You're right. I've only seen Euro-American used in a scholarly or academic context. It's a way of describing a large ethnic or racial group, not an individual. When discussing cowboys and Indians, you don't break out each individual cowboy by his ethnic identity. You just need to establish that he's not an Indian.
 

betgo

Ad Honorem
Jul 2011
6,294
#55
Maybe 5% of black surnames are Irish. Most are English, Welsh, or Scottish. There was a large Irish Catholic immigration from about 1830 on. However, in colonial times Irish Catholics would usually go to Spanish America rather than English America.

Whites with names taken by black might not mind because it was obvious when blacks took their former master's names that they weren't legitimately related to the sometimes prominent family, because they were black. There are many blacks named Washington, Jefferson, and other names of prominent families.

I am not sure if the Catholic population in the south was less than the north. There were less Irish and German Catholic immigrants in the south. However, there were Catholics of French and Spanish descent along the Gulf Coast. Louisiana had the highest percentage, but there were French and Spanish Catholics in several states.

I guess "Gone with the Wind" was emphasized in Communist countries for some reason. Maybe in fit with Communist theories about class and showed how bad it was to be defeated by the US.
 
Sep 2012
1,074
Tarkington, Texas
#56
The Scots Irish were Protestant over everything else. My Mother's family was Scots Irish. When the Scots Irish came over from Ulster they could not afford good farmland so they settled the Frontiers or even just squatted. The big land owners would buy up the new lands taken from the Native Americans and then come in and evict any squatters. Many famous Americans were Scots Irish on the Frontiers (David Crockett, Daniel Boone to name a couple). My guess is the Scots Irish had a little money and were not too proud to farm the poorer lands. The Scots Irish settled the Appalachians and moved West from there.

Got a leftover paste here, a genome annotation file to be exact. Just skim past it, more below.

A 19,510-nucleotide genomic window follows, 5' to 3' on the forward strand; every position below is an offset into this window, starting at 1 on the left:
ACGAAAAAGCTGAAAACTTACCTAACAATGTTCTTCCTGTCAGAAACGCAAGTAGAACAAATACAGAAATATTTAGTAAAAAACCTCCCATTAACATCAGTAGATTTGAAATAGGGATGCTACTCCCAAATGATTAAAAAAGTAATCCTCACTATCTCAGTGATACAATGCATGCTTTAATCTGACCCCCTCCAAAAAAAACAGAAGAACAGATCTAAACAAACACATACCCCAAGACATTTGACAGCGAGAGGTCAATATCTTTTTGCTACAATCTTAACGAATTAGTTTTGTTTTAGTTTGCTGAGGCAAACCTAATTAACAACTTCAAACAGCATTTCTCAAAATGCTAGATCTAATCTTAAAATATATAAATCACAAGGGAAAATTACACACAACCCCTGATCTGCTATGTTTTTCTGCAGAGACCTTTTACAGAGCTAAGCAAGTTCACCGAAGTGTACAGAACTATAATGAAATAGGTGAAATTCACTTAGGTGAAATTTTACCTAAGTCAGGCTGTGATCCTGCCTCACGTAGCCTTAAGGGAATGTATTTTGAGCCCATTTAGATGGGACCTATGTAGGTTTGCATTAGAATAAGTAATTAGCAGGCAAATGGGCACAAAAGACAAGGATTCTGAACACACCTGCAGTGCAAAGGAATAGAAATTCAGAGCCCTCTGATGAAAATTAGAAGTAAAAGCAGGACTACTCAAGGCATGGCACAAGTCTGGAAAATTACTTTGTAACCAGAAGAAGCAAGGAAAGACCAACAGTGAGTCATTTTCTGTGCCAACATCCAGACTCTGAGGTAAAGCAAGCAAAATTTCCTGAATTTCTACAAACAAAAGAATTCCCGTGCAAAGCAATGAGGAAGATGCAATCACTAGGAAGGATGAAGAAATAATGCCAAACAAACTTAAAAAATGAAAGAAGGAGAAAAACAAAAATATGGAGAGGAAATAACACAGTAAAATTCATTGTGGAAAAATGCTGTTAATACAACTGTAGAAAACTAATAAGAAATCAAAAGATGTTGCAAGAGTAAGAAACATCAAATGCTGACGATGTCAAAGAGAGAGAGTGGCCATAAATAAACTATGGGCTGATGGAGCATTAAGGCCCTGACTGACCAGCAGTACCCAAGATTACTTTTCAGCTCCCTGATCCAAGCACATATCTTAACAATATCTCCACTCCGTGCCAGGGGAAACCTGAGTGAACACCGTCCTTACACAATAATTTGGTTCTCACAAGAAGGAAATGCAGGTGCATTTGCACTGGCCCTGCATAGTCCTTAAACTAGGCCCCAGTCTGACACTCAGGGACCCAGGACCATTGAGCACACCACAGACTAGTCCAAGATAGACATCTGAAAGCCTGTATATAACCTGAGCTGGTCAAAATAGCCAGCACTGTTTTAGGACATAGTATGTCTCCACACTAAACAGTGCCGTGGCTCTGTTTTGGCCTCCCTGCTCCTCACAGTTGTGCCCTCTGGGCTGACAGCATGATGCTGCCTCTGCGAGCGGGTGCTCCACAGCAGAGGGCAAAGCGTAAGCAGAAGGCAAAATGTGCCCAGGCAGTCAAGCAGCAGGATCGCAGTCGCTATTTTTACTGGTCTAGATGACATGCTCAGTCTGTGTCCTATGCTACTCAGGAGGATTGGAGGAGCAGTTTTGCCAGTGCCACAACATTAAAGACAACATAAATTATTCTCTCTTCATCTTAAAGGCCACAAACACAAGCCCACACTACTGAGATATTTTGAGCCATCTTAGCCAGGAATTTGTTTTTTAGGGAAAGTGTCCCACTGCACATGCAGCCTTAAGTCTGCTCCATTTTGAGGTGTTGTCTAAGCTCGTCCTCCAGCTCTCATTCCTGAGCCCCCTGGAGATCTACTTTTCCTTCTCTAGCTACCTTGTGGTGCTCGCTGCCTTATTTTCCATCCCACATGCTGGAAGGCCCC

The Catholic Irish were mostly Tenant Farmers and during the Famine Years only had enough (sometimes) money to get a boat ticket. They often had friends/family already in their destination who would help them find job. During the Civil War, Recruiting Sergeants would meet the ships and recruit men on the Docks. A bonus would look good if you had no money and no job!

Someone mentioned Margaret Mitchell's "Gone With the Wind". Both of Scarlett's parents were Catholic. The Father was born in Ireland and he bought Tara and then married a French woman from Louisiana. Scarlett complained she could not tie a corset around her waist to match the size she wore before she married. She had once had a 14" waist and was complaining she could not get below a 18" waist after several children! Wow! Mitchell lived in Baton Rouge and became quite famous for her novel. The School Board named a High School Tara (I doubt it is still open).

Pruitt
 
Likes: Slavon

Code Blue

Ad Honorem
Feb 2015
4,121
Caribbean
#57
Never heard of it. Sounds silly.

Irish surnames? Really? Anyone do a correlation? Imagine the difficulties. Common names for blacks are often just common names in the US. Take Johnson: is that an Irish name, or a common name that Irish people also have, In Scandinavia, it's Johansen

Slaves often carried the surname of their master, and after emancipation often took whatever name they liked: famous names (Washington), names of admired friends, names that just sounded good. (As others heave said) Just off the top of my head, out of the thousands of black people I have known or worked with personally, hall-of-fame athletes, musicians of 'note," etc., I cannot think of a single one with a surname that starts with o-apostrophe. Others cant find them either:
Most common last names for Blacks in the United States

But it is possible there was a secret breeding program yet to be discovered.
 
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Nemowork

Ad Honorem
Jan 2011
8,447
South of the barcodes
#60
Never heard of it. Sounds silly.

Irish surnames? Really? Anyone do a correlation? Imagine the difficulties. Common names for blacks are often just common names in the US. Take Johnson: is that an Irish name, or a common name that Irish people also have, In Scandinavia, it's Johansen
Neither, in an American context its Scottish, Johnson is one of the border families who eventually became Scots-irish and then American

As an aside, as the guy said himseld the name Oshea in ice cubes name has nothing to do with ireland